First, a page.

From driving assistance systems to vehicle automation

Science topics June 2017 InnovationTransportRoad safetyHuman behaviour

By Dominique Gruyer, Research Director for environmental perception and multi-sensor data fusion, Head of LIVIC Laboratory - COSYS Department

The last three decades have seen the rise of so-called Advanced Driver Assistance Systems (ADAS). These systems enhance the “safety”, “energy”, “mobility” and “comfort” aspects. However, they do not in any way replace drivers in their task as such but rather provide them with informative and active assistance.
More recently, these ADAS systems have emerged as a preliminary step before the implementation of semi- or fully-automated mobility systems.
These new driving assistance systems will help better address the challenges by ensuring a high level of reliability while taking into account users’ comfort for broader acceptability. At Ifsttar and in particular at the LIVIC laboratory, these aspects have been tackled in many French and European research projects1

 

Driving assistance systems gaining recognition

Comfort features are meant to make driving easier and more pleasant for the driver. Examples of these are cruise control (ACC2), parking assistance (ParkingAssist), automatic windshield wipers and headlight control (orientation, zone, intensity). Drivers have shown to particularly welcome these functions: in 2015, the best-seller applications were parking assistance, visual perception and cruise control.

On the safety side, following ABS3 in the 1960s, came ESC4 in 1995, the ACC2  cruise control in 1997, enhanced night-time vision in 2000, followed by lane departure alert in 2001 and emergency braking in 2003.

Environmental issues are not overlooked either, with the emergence of information to mitigate consumption (eco-driving) and the development of alternative mobility systems (electric, hydrogen, hybrid).
A last societal challenge concerns users’ mobility. For the latter, solutions are yet to be found in order to significantly and efficiently improve mobility-related systems. To this end, there is a need to develop specific adaptations to infrastructures and relevant multimodal mobility systems. The variable message signs (PMV), most of which installed on motorways, were among the first systems rolled out. More recently, new cooperative and communication-enabled systems have looked to mobile technologies in order to optimise the dynamics of a fleet of vehicles (capacity, convoy management, lane insertion or departure, etc.).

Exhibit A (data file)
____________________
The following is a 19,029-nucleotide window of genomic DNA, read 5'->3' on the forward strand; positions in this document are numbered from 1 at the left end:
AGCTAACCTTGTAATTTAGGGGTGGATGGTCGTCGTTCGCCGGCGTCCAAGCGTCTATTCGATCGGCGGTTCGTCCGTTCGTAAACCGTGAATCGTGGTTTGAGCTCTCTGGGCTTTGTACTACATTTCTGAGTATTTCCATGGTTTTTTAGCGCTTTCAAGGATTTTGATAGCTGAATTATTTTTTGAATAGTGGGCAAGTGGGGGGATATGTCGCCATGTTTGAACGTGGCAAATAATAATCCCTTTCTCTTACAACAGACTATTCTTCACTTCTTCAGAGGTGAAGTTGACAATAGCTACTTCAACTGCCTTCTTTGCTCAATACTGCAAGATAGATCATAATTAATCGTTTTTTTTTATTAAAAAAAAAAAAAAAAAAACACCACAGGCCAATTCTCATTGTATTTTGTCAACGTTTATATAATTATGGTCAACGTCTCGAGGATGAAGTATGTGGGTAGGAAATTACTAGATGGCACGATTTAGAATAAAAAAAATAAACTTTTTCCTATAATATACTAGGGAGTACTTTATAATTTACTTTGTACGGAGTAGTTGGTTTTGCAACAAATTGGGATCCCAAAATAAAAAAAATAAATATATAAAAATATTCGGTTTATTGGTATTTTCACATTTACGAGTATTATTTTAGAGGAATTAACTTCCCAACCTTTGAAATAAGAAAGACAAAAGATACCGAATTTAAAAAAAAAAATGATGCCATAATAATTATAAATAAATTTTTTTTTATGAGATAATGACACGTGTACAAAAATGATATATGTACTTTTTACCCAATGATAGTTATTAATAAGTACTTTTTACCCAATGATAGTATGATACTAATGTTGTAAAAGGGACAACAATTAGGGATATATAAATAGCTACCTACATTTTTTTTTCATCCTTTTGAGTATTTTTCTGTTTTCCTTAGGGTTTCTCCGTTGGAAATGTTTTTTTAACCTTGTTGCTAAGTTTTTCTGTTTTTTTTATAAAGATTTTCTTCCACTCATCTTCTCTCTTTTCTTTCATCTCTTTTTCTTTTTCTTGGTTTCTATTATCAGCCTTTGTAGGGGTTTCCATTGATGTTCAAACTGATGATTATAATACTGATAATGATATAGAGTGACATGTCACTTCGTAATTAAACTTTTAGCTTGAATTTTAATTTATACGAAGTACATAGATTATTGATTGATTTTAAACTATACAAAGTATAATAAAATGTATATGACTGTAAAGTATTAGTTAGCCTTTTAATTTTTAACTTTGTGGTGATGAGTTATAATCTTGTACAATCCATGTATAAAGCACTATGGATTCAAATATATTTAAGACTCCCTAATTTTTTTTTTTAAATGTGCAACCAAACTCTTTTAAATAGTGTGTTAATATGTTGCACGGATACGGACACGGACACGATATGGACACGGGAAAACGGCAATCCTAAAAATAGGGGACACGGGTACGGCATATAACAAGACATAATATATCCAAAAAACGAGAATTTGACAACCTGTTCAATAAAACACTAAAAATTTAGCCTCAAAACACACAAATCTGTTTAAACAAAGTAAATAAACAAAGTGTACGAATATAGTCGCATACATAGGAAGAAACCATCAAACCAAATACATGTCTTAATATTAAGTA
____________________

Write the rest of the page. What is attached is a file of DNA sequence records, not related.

From driving assistance systems to vehicle automation - Ifsttar - CARLLA: the Ifsttar prototype dedicated to driving automation (ABV, Have-it, eFuture, and other projects) Ifsttar rights protected

CARLLA : the Ifsttar prototype dedicated to driving automation (ABV, Have-it, eFuture, and other projects) Ifsttar rights protected

 

 

 

On track for autonomous driving

Most of the above-mentioned systems are now available on a wide range of vehicles. The current state of research clearly indicates that we are very close to partial automation of low-speed driving in situations of dense traffic.

From a more global perspective, these applications and services are still be fitted separately and independently. Even if several of these ADAS systems can be found in a given vehicle, they are still regarded as driver assistance mechanisms.